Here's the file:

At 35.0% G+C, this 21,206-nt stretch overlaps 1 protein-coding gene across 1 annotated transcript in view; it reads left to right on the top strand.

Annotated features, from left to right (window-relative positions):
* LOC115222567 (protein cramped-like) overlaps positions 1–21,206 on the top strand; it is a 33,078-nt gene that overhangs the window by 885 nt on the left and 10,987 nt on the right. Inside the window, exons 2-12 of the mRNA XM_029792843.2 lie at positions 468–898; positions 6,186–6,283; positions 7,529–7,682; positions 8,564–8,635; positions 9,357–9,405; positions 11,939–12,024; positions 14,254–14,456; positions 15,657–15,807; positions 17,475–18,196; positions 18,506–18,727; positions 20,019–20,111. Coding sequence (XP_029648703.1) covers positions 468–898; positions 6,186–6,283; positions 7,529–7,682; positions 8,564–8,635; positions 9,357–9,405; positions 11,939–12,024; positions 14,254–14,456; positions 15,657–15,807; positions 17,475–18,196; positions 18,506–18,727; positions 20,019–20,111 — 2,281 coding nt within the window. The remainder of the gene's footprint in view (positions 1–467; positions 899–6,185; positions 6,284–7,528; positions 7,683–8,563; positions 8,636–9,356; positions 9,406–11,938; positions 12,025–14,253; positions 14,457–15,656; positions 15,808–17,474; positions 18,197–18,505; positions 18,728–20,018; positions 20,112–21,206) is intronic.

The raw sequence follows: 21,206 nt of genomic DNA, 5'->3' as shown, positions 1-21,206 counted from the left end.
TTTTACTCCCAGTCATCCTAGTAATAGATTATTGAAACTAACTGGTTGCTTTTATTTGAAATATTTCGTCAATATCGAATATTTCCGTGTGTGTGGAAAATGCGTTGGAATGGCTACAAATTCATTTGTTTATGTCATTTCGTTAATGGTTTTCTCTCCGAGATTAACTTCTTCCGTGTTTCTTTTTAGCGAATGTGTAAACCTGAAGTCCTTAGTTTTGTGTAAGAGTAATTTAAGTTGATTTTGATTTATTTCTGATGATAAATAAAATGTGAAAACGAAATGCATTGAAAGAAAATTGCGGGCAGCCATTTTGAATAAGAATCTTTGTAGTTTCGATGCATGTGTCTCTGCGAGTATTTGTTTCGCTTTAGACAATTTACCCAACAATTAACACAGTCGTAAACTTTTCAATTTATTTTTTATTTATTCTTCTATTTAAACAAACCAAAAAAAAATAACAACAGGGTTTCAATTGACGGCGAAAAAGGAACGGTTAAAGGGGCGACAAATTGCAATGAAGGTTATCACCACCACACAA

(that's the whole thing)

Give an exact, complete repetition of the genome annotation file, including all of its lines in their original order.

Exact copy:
At 35.0% G+C, this 21,206-nt stretch overlaps 1 protein-coding gene across 1 annotated transcript in view; it reads left to right on the top strand.

Annotated features, from left to right (window-relative positions):
* LOC115222567 (protein cramped-like) overlaps positions 1–21,206 on the top strand; it is a 33,078-nt gene that overhangs the window by 885 nt on the left and 10,987 nt on the right. Inside the window, exons 2-12 of the mRNA XM_029792843.2 lie at positions 468–898; positions 6,186–6,283; positions 7,529–7,682; positions 8,564–8,635; positions 9,357–9,405; positions 11,939–12,024; positions 14,254–14,456; positions 15,657–15,807; positions 17,475–18,196; positions 18,506–18,727; positions 20,019–20,111. Coding sequence (XP_029648703.1) covers positions 468–898; positions 6,186–6,283; positions 7,529–7,682; positions 8,564–8,635; positions 9,357–9,405; positions 11,939–12,024; positions 14,254–14,456; positions 15,657–15,807; positions 17,475–18,196; positions 18,506–18,727; positions 20,019–20,111 — 2,281 coding nt within the window. The remainder of the gene's footprint in view (positions 1–467; positions 899–6,185; positions 6,284–7,528; positions 7,683–8,563; positions 8,636–9,356; positions 9,406–11,938; positions 12,025–14,253; positions 14,457–15,656; positions 15,808–17,474; positions 18,197–18,505; positions 18,728–20,018; positions 20,112–21,206) is intronic.

The raw sequence follows: 21,206 nt of genomic DNA, 5'->3' as shown, positions 1-21,206 counted from the left end.
TTTTACTCCCAGTCATCCTAGTAATAGATTATTGAAACTAACTGGTTGCTTTTATTTGAAATATTTCGTCAATATCGAATATTTCCGTGTGTGTGGAAAATGCGTTGGAATGGCTACAAATTCATTTGTTTATGTCATTTCGTTAATGGTTTTCTCTCCGAGATTAACTTCTTCCGTGTTTCTTTTTAGCGAATGTGTAAACCTGAAGTCCTTAGTTTTGTGTAAGAGTAATTTAAGTTGATTTTGATTTATTTCTGATGATAAATAAAATGTGAAAACGAAATGCATTGAAAGAAAATTGCGGGCAGCCATTTTGAATAAGAATCTTTGTAGTTTCGATGCATGTGTCTCTGCGAGTATTTGTTTCGCTTTAGACAATTTACCCAACAATTAACACAGTCGTAAACTTTTCAATTTATTTTTTATTTATTCTTCTATTTAAACAAACCAAAAAAAAATAACAACAGGGTTTCAATTGACGGCGAAAAAGGAACGGTTAAAGGGGCGACAAATTGCAATGAAGGTTATCACCACCACACAA